Thombs admitted as well that those working in health care, elder care, and emergency services were not part of the studies, which could affect some of the data. In addition, as most of the studies looked at were from middle or upper-middle-income populations, the world’s poor are mostly absent.
MORE MENTAL HEALTH SUPPORT NEEDED
Thombs said that although the study showed no signs that mental health issues spiked during the pandemic, it does not mean that there isn’t an issue with services and support for those with mental health issues in Quebec and Canada.
“It’s important to say that whatever the level is, that we are not doing a good job here in Canada or here in Quebec in making sure that people who do have mental health needs were getting service in a timely fashion when they need it, and getting the kind of service and the amount of service they needed, even before the pandemic,” he said.
“If we’re going to talk about a crisis, that, in my opinion, is a crisis that was here before the pandemic, and it’s still there.”
Nearby regions report spike in whopping cough – BlackburnNews.com
Nearby regions report spike in whopping cough
March 24, 2023 12:01pm
While some communities in southwestern Ontario are seeing an increase in pertussis, commonly referred to as whooping cough, Lambton Public Health (LPH) has not noted any recent cases within its jurisdiction.
The last case of pertussis reported in Sarnia-Lambton was in 2019.
Earlier this week, the health units in Windsor-Essex and Huron-Perth reported increases in whooping cough cases.
There have been 18 cases since November 2022 in Windsor-Essex, and in Huron-Perth there have been 21 confirmed cases so far this year.
“As always, Lambton Public Health encourages parents and caregivers of children to stay up-to-date on their routine immunizations, which include pertussis, as this greatly reduces the risk of outbreaks and serious illness,” read an emailed statement to Sarnia News Today.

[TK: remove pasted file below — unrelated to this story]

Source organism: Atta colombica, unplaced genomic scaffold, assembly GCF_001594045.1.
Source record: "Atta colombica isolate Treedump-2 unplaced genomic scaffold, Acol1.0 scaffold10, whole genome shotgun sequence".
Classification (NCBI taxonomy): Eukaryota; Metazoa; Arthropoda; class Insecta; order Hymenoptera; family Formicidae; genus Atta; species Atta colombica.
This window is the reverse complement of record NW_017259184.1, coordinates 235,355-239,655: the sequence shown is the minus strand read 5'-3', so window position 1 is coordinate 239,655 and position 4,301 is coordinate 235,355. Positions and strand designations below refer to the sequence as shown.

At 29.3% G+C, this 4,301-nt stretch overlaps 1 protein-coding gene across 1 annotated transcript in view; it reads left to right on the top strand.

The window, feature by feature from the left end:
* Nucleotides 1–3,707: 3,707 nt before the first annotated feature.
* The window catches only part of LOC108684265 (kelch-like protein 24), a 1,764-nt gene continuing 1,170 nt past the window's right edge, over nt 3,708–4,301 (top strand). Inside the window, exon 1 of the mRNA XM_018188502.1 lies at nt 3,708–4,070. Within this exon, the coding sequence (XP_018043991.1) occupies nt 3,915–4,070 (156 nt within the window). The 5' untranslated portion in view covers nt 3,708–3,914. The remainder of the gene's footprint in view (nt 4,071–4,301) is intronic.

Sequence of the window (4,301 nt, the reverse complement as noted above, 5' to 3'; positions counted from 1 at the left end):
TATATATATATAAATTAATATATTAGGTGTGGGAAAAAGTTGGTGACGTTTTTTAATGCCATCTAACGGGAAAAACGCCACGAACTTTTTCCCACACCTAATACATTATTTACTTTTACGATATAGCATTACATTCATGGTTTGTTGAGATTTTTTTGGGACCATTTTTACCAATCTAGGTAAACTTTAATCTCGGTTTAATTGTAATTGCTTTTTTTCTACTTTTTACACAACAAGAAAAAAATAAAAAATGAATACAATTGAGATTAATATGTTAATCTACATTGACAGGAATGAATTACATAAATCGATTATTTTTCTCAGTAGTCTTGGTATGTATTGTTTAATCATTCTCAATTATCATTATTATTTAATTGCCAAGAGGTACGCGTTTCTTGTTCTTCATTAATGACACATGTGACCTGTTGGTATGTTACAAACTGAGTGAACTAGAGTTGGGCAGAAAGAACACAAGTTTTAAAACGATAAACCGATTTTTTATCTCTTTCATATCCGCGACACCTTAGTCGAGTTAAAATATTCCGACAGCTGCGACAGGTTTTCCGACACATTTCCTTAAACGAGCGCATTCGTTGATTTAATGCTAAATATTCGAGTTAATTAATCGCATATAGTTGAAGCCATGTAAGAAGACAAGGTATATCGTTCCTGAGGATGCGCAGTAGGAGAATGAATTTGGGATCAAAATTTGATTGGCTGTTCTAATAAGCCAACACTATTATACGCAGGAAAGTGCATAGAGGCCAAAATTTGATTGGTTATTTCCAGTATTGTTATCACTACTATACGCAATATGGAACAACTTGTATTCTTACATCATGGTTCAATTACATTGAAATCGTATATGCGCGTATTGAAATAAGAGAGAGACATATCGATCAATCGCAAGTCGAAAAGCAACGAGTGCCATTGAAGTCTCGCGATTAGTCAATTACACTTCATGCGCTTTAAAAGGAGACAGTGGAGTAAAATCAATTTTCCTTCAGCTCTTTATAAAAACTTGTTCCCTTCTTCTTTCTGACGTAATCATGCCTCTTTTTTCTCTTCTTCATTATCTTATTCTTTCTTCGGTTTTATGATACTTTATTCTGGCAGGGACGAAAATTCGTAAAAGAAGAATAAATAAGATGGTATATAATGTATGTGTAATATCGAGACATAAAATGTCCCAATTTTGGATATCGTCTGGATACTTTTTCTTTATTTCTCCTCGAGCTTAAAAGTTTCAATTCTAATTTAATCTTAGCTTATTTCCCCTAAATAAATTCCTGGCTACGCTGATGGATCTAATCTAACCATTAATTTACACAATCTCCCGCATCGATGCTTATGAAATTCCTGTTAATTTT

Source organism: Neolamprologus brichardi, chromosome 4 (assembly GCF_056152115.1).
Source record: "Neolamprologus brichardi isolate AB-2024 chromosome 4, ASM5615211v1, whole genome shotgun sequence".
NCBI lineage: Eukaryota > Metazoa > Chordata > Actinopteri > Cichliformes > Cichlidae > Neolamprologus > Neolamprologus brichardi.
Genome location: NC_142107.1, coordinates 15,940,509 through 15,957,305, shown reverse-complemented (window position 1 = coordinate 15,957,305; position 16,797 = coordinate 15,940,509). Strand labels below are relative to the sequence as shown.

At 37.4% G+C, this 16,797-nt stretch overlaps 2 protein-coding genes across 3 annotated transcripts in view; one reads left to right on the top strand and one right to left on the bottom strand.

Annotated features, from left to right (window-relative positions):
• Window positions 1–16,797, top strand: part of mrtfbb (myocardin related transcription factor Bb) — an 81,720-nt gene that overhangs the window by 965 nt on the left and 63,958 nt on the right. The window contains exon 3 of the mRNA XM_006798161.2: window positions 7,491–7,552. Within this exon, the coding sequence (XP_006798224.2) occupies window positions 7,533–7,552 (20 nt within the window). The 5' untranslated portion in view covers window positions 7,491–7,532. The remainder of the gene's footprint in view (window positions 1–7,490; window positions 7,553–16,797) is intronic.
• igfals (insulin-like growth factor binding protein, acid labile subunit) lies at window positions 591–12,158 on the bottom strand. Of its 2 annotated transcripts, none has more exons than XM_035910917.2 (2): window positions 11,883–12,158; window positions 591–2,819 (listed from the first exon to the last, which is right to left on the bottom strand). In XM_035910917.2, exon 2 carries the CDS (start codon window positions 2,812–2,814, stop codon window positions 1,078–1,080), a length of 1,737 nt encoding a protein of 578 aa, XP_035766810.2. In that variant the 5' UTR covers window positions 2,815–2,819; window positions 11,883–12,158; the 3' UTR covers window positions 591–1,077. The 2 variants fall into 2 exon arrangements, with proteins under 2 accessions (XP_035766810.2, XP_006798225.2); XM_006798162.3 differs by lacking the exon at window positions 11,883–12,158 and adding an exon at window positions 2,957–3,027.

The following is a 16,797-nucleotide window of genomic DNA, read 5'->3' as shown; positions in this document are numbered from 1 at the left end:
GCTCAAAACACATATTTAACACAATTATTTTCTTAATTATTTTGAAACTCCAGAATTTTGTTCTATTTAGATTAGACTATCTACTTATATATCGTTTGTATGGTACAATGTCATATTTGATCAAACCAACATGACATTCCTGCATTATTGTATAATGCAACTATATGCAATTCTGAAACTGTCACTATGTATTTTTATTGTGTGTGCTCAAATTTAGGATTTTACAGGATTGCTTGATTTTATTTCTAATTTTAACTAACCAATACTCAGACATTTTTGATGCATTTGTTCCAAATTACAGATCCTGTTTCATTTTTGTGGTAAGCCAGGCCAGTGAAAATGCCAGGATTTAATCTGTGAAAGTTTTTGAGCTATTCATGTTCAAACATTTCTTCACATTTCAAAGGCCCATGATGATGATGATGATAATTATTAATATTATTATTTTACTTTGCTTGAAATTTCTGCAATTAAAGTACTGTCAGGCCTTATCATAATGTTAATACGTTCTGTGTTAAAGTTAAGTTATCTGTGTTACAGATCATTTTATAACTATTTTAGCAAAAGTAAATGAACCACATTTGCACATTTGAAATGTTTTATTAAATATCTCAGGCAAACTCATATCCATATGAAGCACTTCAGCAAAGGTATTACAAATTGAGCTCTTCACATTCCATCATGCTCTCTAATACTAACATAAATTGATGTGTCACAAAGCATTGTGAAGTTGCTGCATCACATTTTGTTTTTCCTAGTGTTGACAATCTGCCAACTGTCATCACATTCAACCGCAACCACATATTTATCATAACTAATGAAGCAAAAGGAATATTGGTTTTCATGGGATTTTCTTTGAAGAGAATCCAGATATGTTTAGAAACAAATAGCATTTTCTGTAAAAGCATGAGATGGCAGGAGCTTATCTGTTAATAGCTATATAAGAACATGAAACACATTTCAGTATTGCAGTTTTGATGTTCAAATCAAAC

“Other eligible populations for pertussis vaccine include adolescents around 14 to 16 years of age, pregnant individuals preferably between 27 and 32 weeks of gestation, and one adult booster dose for those 18 years of age and older.”
Pertussis is a contagious infection in the lungs and is most dangerous for infants.
In February, LPH said 6,589 letters would be sent to students about routine immunizations.
Waterloo regional COVID-19, cold and flu care clinic closing its doors | CTV News – CTV News Kitchener
It might be a sign of change in the pandemic that has gripped the world for three years.
The regional COVID-19 Cold & Flu Care Clinic run by Grand River Hospital is closing its doors.
The clinic has been open for the last six months, first at 66 Pinebush Road in Cambridge and later at 50 Sportsworld Drive in Kitchener, after the hospital announced it would be expanding the services offered by the clinic.
Healthcare workers said it’s a bittersweet day, noting there is still a need for its services in the community.
“At our peak, we were seeing up to 400 patients per week, and it was incredible to see the way this team would perform. Everyone did their part, everybody held their own,” Lisa Anstey, manager of the regional COVID care clinic, said.
She added that it never felt chaotic or busy at the clinic because it was well organized.
“The patients were all very pleased with the care they received,” she said.
The clinic has cared for over 8,000 patients over the last six months.
The hospital said the clinic`s closure comes with the return of warmer weather and anticipated seasonal decline of cold and flu.
“If their symptoms are severe and worsening they should go to a local emergency department… pharmacies are a wonderful resource as well. They can provide Plaxlovid prescriptions or they can support through PCR testing,” said Anstey.
Care will now transition to family physicians, urgent care clinics and community pharmacies.